Tupac Shakur

Tupac Shakur

Tupac was considered very attractive though also a bit effeminate, which made him insecure. He had a lean, muscular body that was covered with tattoos and he enjoyed posing shirtless. Balding from a young age, he shaved his head and usually wore a bandana with a bow in front, which became his trademark.

Why is Tupac Shakur famous?

Tupac Shakur was one of the most influential American rappers of all time, and an icon of African American inner-city culture.

When did Tupac Shakur live?

Lesane Parish Crooks was born on June 16, 1971 in Harlem, New York. When he was a year old, his mother changed his name to Tupac Amaru Shakur, after an Inca rebel leader, as part of the Black Panther tradition of politicized names. As a rapper, he often used the spelling “2Pac” as his stage name, and sometimes went by Makaveli as well. On September 7, 1996, while riding in a car through Las Vegas he was shot four times and died of his injuries in hospital six days later, on September 13. His murder was never solved.

What did Tupac Shakur do?

Tupac was the son of Afeni Shakur (1947-2016), a high-profile member of the radical Black Panther Party who spent part of her pregnancy in prison. Despite growing up poor and often homeless, young Tupac briefly attended the prestigious Baltimore School of the Arts, where he excelled as a musician, actor, and poet. Eager to flee the grim social conditions of Baltimore, he moved to California in his senior year, but dropped out of school to pursue dreams of stardom. Impressing the Bay Area rap scene with his talents, he started doing backup work with local artists, and at age 20, released his first solo album, 2Pacalypse Now (1991), which went gold. It was followed by three more, Strictly 4 My N.I.G.G.A.Z. (1993), Me Against the World (1995), and All Eyez on Me (1996), all of which went platinum.

Tupac was one of the early pioneers of gangsta rap, a musical genre whose songs dealt with dark themes relating to life in America’s black ghettos, including drugs, crime, racism, poverty, and violence — topics familiar to Tupac’s own upbringing. Specifically, he sought to honor what he called the “Thug Life” mentality of inner city blacks; young men who maintained their dignity in the face of dangerous neighborhoods and deep social marginalization. Articulated in powerful singles like Keep Ya Head Up (1994), Dear Mama (1995), and Life Goes On (1996) his music described ghetto life with lyrics that could be crude and offensive, but often introspective, political, and self-critical as well. Overlapping with his rap stardom was a small but significant acting career in several well-received Hollywood films, including Poetic Justice (1993) and Above the Rim (1994).

Despite ever-growing fame and wealth, Tupac’s personal life remained chaotic and dangerous, and his final years were filled with crime and violence. In 1996 he was murdered in a drive-by shooting, and the abrupt, mysterious nature of his death elevated him to the near-saintly status of similarly tragic American celebrities like Elvis Presley and Marilyn Monroe. New albums released long after his death continued to go platinum, solidifying his status as one of the major American musicians of the 20th century.

What was Tupac Shakur like?

Tupac Shakur had a charismatic, intense personality and impressed many with his fierce intellect and sensitive nature, defying traditional rapper stereotypes. Despite never graduating high school, he had a deep love of learning, particularly reading and memorizing great works of poetry and philosophy, and he took seriously the idea that his songs were substantial critiques of American society. Never a particularly happy person, he loved to argue, and was deeply defensive about himself and the inner-city blacks he claimed to speak for. He saw injustice everywhere.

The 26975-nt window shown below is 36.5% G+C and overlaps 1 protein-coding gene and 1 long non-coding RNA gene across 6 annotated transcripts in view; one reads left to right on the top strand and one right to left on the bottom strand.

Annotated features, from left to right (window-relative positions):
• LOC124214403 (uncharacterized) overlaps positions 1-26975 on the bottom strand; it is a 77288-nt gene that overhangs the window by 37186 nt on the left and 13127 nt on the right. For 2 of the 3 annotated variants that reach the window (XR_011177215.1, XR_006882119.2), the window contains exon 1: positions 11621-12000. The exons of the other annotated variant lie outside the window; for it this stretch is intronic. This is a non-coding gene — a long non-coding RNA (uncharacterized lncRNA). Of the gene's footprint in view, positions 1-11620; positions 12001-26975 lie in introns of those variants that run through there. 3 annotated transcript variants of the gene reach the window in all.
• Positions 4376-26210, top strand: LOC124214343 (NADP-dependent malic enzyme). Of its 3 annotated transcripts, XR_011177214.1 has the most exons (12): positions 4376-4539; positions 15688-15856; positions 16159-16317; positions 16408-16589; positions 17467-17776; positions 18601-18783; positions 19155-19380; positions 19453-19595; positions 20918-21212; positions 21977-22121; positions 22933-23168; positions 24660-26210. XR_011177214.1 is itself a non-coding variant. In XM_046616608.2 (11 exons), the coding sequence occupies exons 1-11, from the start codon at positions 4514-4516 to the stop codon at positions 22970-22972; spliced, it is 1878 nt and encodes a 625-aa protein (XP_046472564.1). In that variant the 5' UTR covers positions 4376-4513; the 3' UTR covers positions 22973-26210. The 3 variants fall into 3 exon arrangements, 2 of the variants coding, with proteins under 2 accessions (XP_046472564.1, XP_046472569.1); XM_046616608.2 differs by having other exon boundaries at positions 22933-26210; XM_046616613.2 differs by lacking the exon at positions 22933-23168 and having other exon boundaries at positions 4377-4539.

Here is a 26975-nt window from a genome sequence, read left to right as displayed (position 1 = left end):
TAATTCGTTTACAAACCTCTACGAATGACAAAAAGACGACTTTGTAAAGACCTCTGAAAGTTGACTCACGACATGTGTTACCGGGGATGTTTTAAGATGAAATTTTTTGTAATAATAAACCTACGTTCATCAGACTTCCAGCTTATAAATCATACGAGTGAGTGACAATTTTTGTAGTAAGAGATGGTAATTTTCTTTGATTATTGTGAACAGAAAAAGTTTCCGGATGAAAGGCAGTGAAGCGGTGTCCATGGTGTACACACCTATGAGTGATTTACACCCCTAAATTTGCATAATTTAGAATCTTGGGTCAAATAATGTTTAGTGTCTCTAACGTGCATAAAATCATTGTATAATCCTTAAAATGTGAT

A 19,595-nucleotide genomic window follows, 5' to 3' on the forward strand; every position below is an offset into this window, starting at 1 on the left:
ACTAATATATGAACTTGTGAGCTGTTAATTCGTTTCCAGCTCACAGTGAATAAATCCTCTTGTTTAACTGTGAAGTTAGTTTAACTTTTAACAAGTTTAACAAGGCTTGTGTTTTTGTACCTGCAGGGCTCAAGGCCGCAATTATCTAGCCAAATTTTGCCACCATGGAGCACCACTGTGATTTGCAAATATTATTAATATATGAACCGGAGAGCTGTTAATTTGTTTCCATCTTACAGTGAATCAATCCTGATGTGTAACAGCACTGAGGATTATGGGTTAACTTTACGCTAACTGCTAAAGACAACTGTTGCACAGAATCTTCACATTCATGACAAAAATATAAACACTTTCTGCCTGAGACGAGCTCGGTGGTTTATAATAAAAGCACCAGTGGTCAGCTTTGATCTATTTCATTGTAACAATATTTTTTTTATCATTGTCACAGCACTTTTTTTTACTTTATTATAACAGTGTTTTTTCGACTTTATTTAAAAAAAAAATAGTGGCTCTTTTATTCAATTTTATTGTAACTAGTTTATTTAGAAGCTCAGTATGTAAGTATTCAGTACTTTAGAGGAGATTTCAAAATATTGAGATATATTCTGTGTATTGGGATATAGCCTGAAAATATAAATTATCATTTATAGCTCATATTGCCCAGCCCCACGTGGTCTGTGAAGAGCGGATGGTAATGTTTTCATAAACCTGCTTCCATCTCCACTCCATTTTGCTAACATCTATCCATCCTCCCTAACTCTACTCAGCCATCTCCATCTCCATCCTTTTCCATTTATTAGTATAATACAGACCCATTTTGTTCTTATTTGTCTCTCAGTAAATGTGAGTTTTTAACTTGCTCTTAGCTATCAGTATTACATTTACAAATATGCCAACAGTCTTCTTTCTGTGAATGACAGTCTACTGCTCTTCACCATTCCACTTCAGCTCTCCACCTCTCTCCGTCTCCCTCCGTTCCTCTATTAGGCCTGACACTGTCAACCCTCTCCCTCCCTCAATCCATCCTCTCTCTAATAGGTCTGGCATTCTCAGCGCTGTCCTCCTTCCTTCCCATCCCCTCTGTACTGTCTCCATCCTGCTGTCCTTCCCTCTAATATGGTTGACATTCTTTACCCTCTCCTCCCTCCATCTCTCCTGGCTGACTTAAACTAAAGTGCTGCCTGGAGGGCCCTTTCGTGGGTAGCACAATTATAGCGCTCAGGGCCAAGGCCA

Tupac was one of the most controversial American celebrities of the 1990s, with critics accusing him of promoting and glamorizing a deadly and nihilistic lifestyle. The fact that his own life was a constant swirl of crime and violence opened him to charges of reinforcing negative stereotypes of African Americans, and serving as a poor role model for those he claimed to champion. He often got into fights and was repeatedly arrested. In 1995 served eight months in prison after being convicted in connection to the gang rape of a 20-year-old fan. For picking fights with New York rappers Notorious B.I.G. (1972-1997) and Sean “Diddy” Combs (b. 1969), Tupac is considered a leading instigator of the frequently violent “West Coast vs. East Coast” rap feud of the 1990s, and through his last manager, the infamous Suge Knight (b. 1965), he was linked to the Compton gang Mob Piru. His murder, which many saw coming (including himself), was almost certainly a byproduct of this web of dangerous relationships.

His compassion for the suffering of others was real, however, and despite his often misogynistic rap lyrics, Tupac had tender relationships with women, particularly his mother. He drank prodigiously — his favorite liquor being Hennessy — and was a heavy user of marijuana.

Americans That Matter is an ongoing effort to offer concise biographies of Americans who have made a difference in the world — for good or ill — through their ideas, inventions, and achievements.

This site was written and illustrated by J.J. McCullough, a Canadian-born Americanophile. Edited by @NathanTsui.

For questions, comments, or feedback, email him at jjmccullough@gmail.com

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